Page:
European Union nations decided last month to withdraw preferential trade benefits from Sri Lanka due to "significant shortcomings" on human rights issues, the EU Commission announced.
However the suspension of the GSP+ (Generalised System of Preferences plus) benefits will not take effect for six months giving Sri Lanka time to address the problems identified.
The European Union's GSP+ scheme gives 16 poor nations preferential access to the trading bloc in return for following strict commitments on a wide variety of social and rights issues.
Sri Lanka's hawkish government has faced almost constant criticism over the past several years because of the way it conducted a war against Tamil Tiger rebels.
Government forces have been accused of a host of rights violations including the indiscriminate killing of thousands of Tamil civilians, the murder of aid workers and the execution of surrendering rebels.
Sri Lanka has criticised the decision by European Union nations to withdraw the trade benefits, with the foreign ministry in Colombo complaining that Europe was setting "unattainable targets" for the island.
Sri Lanka gains about 150 million dollars annually due to preferential tariffs, according to trade estimates.
The island's clothing industry is the main beneficiary, using the tax breaks to sell to high street retailers in Europe.
A high-level Sri Lankan delegation, led by foreign secretary Romesh Jayasinghe, visited Brussels on Monday for a "preliminary exchange of views", Clancy said.
"The Sri Lankans and EU counterparts agreed to meet again" on the issue, he added.
Wednesday, March 17, 2010
Reporters Without Borders is very worried by attempts to intimidate at least four journalists linked to jailed opposition leader Sarath Fonseka, who are being threatened with prosecution. They have been summoned by the anti-terrorist police and they fear they could be arrested at any time for a period of 90 days, which is allowed by the law.
“We urge the authorities not to arrest these four journalists: Tissa Ravindra Perera, Ruwan Weerakoon, Prasanna Fonseka and his brother Mihiri Fonseka,” Reporters Without Borders said. “It is very regrettable that the proceedings initiated against retired general Sarath Fonseka, President Mahinda Rajapaksa’s leading opponent, are being accompanied by a witch-hunt against his relatives and supporters.”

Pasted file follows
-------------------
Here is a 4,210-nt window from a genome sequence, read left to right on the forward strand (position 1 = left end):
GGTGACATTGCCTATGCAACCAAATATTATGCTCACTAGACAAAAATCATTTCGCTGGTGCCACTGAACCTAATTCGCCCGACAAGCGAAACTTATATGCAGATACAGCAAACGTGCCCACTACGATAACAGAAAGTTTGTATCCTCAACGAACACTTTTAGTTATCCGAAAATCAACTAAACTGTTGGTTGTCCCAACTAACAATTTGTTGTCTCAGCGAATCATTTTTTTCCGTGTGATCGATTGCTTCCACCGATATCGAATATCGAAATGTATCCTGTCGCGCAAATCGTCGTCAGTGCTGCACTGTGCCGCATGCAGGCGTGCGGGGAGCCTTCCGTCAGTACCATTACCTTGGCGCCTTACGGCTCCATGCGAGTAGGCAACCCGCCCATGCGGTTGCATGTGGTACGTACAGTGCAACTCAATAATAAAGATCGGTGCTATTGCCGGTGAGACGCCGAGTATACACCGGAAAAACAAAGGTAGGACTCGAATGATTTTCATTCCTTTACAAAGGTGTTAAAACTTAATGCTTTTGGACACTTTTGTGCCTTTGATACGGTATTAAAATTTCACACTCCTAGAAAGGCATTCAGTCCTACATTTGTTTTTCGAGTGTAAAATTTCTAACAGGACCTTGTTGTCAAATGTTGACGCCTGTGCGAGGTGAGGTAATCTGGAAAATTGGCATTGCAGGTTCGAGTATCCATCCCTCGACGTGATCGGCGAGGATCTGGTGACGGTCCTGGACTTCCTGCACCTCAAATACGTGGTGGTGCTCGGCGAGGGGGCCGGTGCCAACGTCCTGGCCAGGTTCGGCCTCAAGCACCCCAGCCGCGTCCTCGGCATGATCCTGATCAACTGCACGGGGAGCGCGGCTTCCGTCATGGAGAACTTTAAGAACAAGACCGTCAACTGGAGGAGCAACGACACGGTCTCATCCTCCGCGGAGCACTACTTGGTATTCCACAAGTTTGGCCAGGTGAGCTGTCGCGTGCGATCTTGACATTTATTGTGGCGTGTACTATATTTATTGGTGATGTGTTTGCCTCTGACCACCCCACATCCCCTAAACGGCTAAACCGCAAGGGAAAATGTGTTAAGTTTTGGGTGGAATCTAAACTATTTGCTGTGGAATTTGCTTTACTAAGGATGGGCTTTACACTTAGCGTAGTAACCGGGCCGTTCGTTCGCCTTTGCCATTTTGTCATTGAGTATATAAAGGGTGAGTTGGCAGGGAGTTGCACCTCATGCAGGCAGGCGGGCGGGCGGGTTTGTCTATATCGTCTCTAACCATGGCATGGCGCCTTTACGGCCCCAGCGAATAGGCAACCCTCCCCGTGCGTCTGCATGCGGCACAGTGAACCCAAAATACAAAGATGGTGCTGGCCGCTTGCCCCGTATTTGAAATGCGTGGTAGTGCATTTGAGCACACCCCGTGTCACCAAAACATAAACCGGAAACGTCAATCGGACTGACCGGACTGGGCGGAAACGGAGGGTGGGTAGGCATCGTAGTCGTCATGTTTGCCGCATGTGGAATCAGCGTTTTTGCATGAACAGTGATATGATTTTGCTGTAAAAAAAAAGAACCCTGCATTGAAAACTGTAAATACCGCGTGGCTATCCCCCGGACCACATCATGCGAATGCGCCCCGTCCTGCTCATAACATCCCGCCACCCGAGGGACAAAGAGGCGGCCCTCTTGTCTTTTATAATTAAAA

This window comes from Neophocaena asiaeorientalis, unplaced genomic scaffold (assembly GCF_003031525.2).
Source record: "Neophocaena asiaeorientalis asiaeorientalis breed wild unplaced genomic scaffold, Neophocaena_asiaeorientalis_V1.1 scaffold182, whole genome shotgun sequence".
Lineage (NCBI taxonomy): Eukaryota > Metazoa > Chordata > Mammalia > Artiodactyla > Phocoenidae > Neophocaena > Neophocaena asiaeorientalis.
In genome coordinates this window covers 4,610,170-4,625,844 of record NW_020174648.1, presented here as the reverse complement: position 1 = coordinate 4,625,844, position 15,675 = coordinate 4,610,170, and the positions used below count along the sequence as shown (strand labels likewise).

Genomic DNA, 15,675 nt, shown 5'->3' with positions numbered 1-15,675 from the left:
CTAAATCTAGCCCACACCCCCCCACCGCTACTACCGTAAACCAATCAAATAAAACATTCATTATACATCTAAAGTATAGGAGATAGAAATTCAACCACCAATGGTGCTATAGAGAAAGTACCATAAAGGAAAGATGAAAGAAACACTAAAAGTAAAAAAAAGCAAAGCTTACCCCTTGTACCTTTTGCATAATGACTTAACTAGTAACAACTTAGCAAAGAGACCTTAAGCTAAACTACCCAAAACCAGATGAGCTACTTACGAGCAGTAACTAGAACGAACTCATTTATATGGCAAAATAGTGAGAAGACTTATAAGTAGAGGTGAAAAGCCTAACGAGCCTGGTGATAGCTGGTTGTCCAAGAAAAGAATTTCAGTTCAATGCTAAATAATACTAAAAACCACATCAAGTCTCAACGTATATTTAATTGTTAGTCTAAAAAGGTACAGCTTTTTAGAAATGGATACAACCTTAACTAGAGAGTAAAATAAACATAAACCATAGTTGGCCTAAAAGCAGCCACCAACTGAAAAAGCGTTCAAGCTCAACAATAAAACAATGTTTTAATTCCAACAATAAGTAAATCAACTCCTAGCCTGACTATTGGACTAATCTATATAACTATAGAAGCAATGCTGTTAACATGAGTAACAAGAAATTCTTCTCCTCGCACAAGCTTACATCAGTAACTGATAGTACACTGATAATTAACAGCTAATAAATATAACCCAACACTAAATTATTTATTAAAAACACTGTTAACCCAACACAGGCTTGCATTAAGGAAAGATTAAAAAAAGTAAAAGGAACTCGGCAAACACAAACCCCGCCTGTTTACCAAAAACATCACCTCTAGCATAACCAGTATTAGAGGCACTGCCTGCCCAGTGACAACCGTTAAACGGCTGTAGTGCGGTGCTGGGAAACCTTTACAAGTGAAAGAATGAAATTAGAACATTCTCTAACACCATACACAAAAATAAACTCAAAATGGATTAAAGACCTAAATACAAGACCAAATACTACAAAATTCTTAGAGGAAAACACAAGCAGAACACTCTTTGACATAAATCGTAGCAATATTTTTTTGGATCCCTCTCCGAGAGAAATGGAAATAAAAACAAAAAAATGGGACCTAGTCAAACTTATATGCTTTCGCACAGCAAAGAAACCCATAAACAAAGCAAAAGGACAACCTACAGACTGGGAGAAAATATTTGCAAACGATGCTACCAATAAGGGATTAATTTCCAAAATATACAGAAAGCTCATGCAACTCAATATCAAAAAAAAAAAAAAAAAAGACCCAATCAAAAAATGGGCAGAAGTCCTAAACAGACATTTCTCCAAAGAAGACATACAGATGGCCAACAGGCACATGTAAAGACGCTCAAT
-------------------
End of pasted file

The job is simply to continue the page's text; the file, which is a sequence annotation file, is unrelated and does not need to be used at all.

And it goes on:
The press freedom organisation added: “If these journalists, some of whom were able to benefit in the past from their proximity to Gen. Fonseka, are detained by the police and judicial authorities, it will be seen as yet another abuse of authority aimed at silencing opposition media figures.”
The four journalists were questioned by members of the Terrorism Investigation Division this week. According to a Colombo-based reporter, they were questioned about their relations with Gen. Fonseka, who is facing a possible court martial. One of them, Weerakoon, who covers defence matters for the daily The Nation, has been hospitalised under police guard after suffering a heart attack apparently brought on by the pressure he has been under for several weeks.
Reporters Without Borders has been told by several sources that these journalists, some of whom have been in hiding since the presidential election in January, are physically and mentally exhausted. They were with Gen. Fonseka at the Cinnamon Lakeside Hotel when it was besieged by the army on the day after the election, in which Rajapaksa defeated Fonseka.
Gen. Fonseka allowed several of these journalists to cover the final stages of the military operations against the Tamil Tigers rebels in 2009, when he was still army commander. As a result, their reporting highlighted his successful handling of the war.
Reporters Without Borders also condemns the climate of intimidation resulting from the recent release of an alleged list of journalists and human rights activists to be kept under surveillance by the security services. According to a diplomatic source in Colombo, around 30 people are on the list including the representatives of Transparency International Sri Lanka and the Centre for Policy Alternatives, as well as Sinhalese and Tamil journalists.
“If the existence of such a list is confirmed, we urge the authorities to put a stop to these practices,” Reporters Without Borders said.
Finally, Reporters Without Borders calls on the police authorities to release the findings of their investigation into the disappearance of political reporter and cartoonist Prageeth Eknaligoda, who went missing in Colombo on 24 January.